Firm moves ahead with LNG plan

Coast Guard has rejected proposal

Email|Print| Text size + By Steve LeBlanc
Associated Press / November 20, 2007

The company hoping to build a liquefied natural gas terminal in Fall River is forging ahead even after the Coast Guard rejected the proposal last month.

Opponents called the Coast Guard's decision a near death blow for the Weaver's Cove Energy terminal, but the president of Hess LNG, Gordon Shearer, said yesterday the company will appeal the ruling as early as tomorrow.

At the same time, Shearer said the company will submit a new proposal designed to address the concerns raised by the Coast Guard, a move that would automatically trigger a new review.

"It's fair to say that the project is by no means dead," Shearer said yesterday.

A revised proposal will be submitted to the Coast Guard in the next few months, he said. The proposal can be filed even if the Coast Guard has not yet ruled on the appeal.

The Coast Guard said that if the company submits a new proposal, it is prepared to completely reanalyze it.

"Weaver's Cove could present an entirely new proposal, which would require the Coast Guard to conduct an entirely new analysis," Coast Guard Senior Chief Richard Uronis said.

Opponents have fought against the proposed LNG terminal, saying that a terrorist attack or accident would be devastating to residents in the densely populated area.

On Oct. 24, the Coast Guard rejected plans for the terminal, ruling that tankers would not be able to safely negotiate passage between two bridges on the river leading to the site.

Opponents celebrated the decision, which they hoped had spelled the end for the project. Edward Lambert, then mayor of Fall River, said the decision delivered a "near death blow, if not a fatal blow" to the project.

Shearer said the decision was more of a setback than a death blow. He faulted local Coast Guard officials, saying they failed to base their decision on marine simulations and the judgment of pilots, both of which Shearer said would have worked in the project's favor.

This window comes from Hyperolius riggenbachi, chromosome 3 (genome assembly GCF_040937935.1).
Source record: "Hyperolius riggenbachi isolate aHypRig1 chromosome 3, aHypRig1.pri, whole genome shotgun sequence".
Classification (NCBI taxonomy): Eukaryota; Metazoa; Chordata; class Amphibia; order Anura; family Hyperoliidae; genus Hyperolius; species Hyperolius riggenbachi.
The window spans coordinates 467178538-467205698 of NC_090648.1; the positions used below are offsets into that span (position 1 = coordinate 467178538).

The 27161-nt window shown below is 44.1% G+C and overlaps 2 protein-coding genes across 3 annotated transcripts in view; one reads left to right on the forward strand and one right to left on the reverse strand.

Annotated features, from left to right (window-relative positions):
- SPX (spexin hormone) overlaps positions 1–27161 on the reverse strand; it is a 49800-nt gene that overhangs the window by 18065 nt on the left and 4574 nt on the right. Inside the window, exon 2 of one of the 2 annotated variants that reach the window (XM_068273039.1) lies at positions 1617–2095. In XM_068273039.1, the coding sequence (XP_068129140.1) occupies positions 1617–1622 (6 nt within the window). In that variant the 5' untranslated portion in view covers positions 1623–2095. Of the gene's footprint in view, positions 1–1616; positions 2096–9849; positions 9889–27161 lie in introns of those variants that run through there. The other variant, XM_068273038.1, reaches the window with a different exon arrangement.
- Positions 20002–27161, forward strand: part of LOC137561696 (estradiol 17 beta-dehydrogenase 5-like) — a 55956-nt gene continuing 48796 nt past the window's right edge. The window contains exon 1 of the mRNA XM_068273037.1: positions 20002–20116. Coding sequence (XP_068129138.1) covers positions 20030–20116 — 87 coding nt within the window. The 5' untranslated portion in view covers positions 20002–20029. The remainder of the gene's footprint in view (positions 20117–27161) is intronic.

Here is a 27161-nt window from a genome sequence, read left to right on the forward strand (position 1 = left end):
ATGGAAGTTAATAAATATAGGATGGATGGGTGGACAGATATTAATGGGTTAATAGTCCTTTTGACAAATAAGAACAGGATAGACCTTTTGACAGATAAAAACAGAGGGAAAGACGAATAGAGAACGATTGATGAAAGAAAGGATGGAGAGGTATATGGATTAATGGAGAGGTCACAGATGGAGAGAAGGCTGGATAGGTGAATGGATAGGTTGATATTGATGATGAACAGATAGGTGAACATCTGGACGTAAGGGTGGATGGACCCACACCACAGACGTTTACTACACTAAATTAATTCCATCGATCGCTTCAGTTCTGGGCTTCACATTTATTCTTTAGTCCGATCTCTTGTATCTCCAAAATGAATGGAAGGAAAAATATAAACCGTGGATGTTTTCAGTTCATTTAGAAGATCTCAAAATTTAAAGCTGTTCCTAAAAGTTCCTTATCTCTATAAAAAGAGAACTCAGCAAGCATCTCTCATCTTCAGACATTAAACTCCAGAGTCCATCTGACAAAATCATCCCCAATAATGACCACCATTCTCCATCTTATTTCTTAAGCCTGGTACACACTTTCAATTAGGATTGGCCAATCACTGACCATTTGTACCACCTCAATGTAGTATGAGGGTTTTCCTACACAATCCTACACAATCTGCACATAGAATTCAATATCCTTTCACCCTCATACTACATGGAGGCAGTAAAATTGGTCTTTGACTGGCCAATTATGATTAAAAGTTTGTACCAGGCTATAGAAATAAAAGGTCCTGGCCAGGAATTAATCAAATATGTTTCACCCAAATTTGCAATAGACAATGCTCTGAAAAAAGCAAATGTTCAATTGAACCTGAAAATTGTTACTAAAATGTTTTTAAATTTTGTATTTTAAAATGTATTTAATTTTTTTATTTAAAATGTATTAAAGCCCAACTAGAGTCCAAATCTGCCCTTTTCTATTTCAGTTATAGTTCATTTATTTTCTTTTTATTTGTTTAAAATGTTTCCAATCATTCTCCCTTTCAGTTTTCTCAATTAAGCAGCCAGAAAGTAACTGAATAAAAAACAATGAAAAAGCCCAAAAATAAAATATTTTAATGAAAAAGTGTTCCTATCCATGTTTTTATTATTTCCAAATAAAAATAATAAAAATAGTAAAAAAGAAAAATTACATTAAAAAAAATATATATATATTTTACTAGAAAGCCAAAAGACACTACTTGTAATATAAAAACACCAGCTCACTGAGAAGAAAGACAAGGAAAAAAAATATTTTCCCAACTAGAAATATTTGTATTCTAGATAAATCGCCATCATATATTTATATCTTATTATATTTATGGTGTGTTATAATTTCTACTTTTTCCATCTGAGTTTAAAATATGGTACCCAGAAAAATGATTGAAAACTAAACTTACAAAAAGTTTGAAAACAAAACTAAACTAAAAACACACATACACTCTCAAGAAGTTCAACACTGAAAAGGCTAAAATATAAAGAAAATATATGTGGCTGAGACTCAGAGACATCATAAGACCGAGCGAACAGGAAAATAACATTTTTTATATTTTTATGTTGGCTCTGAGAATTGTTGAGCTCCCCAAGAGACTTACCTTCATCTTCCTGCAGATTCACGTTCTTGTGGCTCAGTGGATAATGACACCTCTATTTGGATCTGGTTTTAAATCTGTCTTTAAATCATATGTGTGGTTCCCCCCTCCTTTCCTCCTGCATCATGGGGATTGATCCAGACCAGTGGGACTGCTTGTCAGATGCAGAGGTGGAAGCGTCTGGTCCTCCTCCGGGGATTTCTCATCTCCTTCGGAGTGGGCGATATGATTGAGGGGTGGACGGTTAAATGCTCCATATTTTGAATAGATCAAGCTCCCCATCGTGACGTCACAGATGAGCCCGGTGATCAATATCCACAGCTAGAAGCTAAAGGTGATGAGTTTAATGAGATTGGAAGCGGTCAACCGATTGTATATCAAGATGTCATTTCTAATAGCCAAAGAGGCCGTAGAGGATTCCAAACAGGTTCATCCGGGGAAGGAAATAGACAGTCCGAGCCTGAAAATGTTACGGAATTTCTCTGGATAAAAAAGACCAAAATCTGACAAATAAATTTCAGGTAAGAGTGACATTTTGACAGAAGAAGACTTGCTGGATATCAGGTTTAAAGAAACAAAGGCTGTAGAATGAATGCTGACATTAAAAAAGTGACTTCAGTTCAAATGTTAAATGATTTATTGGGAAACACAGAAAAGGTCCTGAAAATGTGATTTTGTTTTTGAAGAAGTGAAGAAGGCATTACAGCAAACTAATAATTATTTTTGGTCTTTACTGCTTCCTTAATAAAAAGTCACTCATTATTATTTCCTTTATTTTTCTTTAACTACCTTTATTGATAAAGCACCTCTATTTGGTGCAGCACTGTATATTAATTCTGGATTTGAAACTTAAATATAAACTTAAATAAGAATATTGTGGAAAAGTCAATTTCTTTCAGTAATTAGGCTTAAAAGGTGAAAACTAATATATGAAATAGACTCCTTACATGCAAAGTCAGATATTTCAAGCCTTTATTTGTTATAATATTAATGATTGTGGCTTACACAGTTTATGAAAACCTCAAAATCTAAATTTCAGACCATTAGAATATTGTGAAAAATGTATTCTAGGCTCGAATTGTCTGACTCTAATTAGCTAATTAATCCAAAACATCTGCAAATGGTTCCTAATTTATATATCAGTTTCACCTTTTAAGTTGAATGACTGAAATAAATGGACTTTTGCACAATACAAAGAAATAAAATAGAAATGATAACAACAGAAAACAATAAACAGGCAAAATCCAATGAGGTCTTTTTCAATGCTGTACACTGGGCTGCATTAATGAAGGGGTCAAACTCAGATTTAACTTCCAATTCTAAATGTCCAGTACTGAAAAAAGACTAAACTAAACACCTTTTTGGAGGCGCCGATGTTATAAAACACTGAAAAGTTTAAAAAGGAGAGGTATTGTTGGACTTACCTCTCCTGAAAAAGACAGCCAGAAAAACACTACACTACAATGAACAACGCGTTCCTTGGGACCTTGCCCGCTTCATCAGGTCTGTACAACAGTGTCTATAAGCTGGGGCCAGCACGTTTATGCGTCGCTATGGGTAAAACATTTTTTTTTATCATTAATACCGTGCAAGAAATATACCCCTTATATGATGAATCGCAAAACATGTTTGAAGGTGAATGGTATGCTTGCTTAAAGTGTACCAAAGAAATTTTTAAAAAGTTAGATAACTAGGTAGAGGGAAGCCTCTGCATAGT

If local Coast Guard officials uphold their earlier decision, Shearer plans to appeal up through the chain of command.

"As you go up the appeals process, it ceases to become a local Coast Guard issue and less susceptible to local pressure," he said.

At the same time, the company will submit an entirely revised proposal. Shearer said that proposal would try to address some of the concerns raised by the Coast Guard, including the size of the ships and their ability to navigate between the two bridges.

The Coast Guard based its decision to reject Weaver's Cove initial proposal in part because it determined the tankers would not have sufficient space to safely navigate to the LNG site between two bridges that are about 1,100 feet apart on the Taunton River.

The bridges became obstacles to the project after maneuvering by opponents. The old Brightman Street Bridge was slated for demolition, but was preserved as a pedestrian walkway when opponents realized they could use it to stop the project.

The old bridge has a narrow, 98-foot-wide opening that is not aligned with the opening on the new Brightman Street Bridge, which is just 1,100 feet away.

That leaves too little room for the tankers to maneuver between them.

Shearer said that the tankers used on the project would be specially designed and that those designs could be modified to allow them to make the trip safely.

The Weaver's Cove LNG terminal was approved by the Federal Energy Regulatory Commission in 2005 and has the support of various local unions.

Company officials argued that the project was badly needed to meet the region's growing energy demands.

It met fierce opposition in Massachusetts and Rhode Island, which borders the route the tankers would have taken to reach the Fall River site.

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